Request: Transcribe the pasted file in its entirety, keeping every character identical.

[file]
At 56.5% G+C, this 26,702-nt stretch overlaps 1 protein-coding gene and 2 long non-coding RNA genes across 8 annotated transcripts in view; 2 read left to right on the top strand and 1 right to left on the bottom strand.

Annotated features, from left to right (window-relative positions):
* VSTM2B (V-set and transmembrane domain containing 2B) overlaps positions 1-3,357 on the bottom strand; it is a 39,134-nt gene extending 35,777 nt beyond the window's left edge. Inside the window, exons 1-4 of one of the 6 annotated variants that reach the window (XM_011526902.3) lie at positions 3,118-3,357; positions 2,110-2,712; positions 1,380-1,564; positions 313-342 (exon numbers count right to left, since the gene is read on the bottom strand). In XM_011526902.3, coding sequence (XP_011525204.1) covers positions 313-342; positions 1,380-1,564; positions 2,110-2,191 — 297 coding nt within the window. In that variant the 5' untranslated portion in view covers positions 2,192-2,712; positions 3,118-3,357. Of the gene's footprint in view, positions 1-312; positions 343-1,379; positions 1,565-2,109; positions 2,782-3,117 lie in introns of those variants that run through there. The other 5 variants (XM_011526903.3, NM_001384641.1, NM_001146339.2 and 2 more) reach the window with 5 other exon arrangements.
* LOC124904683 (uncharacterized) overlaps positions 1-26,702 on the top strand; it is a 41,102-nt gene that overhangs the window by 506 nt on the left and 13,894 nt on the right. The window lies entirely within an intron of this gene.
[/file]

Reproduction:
At 56.5% G+C, this 26,702-nt stretch overlaps 1 protein-coding gene and 2 long non-coding RNA genes across 8 annotated transcripts in view; 2 read left to right on the top strand and 1 right to left on the bottom strand.

Annotated features, from left to right (window-relative positions):
* VSTM2B (V-set and transmembrane domain containing 2B) overlaps positions 1-3,357 on the bottom strand; it is a 39,134-nt gene extending 35,777 nt beyond the window's left edge. Inside the window, exons 1-4 of one of the 6 annotated variants that reach the window (XM_011526902.3) lie at positions 3,118-3,357; positions 2,110-2,712; positions 1,380-1,564; positions 313-342 (exon numbers count right to left, since the gene is read on the bottom strand). In XM_011526902.3, coding sequence (XP_011525204.1) covers positions 313-342; positions 1,380-1,564; positions 2,110-2,191 — 297 coding nt within the window. In that variant the 5' untranslated portion in view covers positions 2,192-2,712; positions 3,118-3,357. Of the gene's footprint in view, positions 1-312; positions 343-1,379; positions 1,565-2,109; positions 2,782-3,117 lie in introns of those variants that run through there. The other 5 variants (XM_011526903.3, NM_001384641.1, NM_001146339.2 and 2 more) reach the window with 5 other exon arrangements.
* LOC124904683 (uncharacterized) overlaps positions 1-26,702 on the top strand; it is a 41,102-nt gene that overhangs the window by 506 nt on the left and 13,894 nt on the right. The window lies entirely within an intron of this gene.